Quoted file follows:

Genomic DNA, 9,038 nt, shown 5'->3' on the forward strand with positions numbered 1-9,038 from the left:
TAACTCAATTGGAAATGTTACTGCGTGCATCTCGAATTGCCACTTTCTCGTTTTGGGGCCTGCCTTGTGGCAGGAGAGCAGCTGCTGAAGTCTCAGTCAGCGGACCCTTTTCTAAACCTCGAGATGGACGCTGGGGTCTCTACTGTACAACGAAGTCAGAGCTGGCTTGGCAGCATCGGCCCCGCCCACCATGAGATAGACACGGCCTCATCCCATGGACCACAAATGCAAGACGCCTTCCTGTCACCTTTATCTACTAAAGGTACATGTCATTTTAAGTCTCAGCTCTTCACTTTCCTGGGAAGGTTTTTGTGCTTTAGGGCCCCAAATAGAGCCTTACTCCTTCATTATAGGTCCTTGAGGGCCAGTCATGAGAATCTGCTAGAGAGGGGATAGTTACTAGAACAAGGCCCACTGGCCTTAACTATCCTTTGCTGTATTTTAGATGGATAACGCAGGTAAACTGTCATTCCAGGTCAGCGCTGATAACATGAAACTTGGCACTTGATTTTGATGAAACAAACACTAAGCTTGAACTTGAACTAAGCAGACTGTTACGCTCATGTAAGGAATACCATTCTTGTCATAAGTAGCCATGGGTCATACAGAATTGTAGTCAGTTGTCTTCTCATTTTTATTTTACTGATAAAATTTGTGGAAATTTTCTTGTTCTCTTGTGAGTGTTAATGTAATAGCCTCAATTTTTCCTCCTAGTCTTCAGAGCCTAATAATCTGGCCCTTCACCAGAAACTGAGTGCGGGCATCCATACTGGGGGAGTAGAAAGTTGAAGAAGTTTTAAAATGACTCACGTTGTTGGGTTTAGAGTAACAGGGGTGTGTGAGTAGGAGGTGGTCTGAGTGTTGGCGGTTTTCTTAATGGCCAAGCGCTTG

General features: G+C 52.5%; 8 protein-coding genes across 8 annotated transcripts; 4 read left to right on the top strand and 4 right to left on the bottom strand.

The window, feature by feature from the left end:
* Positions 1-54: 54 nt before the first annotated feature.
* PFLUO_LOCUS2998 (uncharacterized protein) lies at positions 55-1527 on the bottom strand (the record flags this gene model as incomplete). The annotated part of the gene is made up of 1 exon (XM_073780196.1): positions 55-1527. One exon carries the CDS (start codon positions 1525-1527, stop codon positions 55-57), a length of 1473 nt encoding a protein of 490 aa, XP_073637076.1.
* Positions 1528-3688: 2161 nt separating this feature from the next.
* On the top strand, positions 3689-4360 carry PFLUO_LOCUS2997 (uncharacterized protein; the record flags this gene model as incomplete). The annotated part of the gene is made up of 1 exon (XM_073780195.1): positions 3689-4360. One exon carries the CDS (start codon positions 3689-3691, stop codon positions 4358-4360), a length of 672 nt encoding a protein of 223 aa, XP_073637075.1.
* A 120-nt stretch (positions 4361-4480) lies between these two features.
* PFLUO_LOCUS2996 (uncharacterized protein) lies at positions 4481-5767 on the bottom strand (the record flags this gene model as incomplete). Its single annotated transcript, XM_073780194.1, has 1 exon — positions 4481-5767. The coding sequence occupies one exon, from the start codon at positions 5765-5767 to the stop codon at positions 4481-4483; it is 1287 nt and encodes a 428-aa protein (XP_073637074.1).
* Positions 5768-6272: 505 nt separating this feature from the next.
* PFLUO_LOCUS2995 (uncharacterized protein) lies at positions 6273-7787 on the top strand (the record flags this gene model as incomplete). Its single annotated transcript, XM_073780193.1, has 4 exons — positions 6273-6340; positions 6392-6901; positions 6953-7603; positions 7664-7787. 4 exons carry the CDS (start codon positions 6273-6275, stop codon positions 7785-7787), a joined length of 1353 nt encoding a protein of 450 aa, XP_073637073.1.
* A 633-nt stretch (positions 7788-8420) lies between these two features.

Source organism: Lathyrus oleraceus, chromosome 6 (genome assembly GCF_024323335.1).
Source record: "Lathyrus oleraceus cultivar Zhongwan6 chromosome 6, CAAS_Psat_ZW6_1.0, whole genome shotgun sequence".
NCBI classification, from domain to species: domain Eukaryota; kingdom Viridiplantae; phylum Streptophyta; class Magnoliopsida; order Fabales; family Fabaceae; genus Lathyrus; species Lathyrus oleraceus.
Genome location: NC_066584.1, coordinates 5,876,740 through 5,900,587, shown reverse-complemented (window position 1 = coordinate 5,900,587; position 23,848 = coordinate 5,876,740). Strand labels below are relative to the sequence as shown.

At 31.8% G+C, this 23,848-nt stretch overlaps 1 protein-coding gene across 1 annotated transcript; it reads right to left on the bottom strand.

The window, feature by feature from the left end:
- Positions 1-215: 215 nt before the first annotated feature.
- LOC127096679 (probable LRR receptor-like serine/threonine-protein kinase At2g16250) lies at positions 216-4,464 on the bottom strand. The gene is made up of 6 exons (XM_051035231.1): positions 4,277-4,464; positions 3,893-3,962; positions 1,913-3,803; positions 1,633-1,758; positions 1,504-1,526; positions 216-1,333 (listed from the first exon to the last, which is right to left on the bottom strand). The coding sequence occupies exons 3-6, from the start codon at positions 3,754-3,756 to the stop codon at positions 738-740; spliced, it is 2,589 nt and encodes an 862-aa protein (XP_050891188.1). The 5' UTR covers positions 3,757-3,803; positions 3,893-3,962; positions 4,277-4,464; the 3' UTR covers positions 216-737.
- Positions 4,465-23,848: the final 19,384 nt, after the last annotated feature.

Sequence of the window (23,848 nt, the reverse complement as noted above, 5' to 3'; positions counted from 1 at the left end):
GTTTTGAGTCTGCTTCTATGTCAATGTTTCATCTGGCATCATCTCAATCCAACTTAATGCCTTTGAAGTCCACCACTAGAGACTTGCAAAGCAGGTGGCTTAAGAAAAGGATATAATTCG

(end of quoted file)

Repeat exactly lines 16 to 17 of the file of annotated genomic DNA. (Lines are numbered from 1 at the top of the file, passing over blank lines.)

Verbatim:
NCBI classification, from domain to species: domain Eukaryota; kingdom Viridiplantae; phylum Streptophyta; class Magnoliopsida; order Fabales; family Fabaceae; genus Lathyrus; species Lathyrus oleraceus.
Genome location: NC_066584.1, coordinates 5,876,740 through 5,900,587, shown reverse-complemented (window position 1 = coordinate 5,900,587; position 23,848 = coordinate 5,876,740). Strand labels below are relative to the sequence as shown.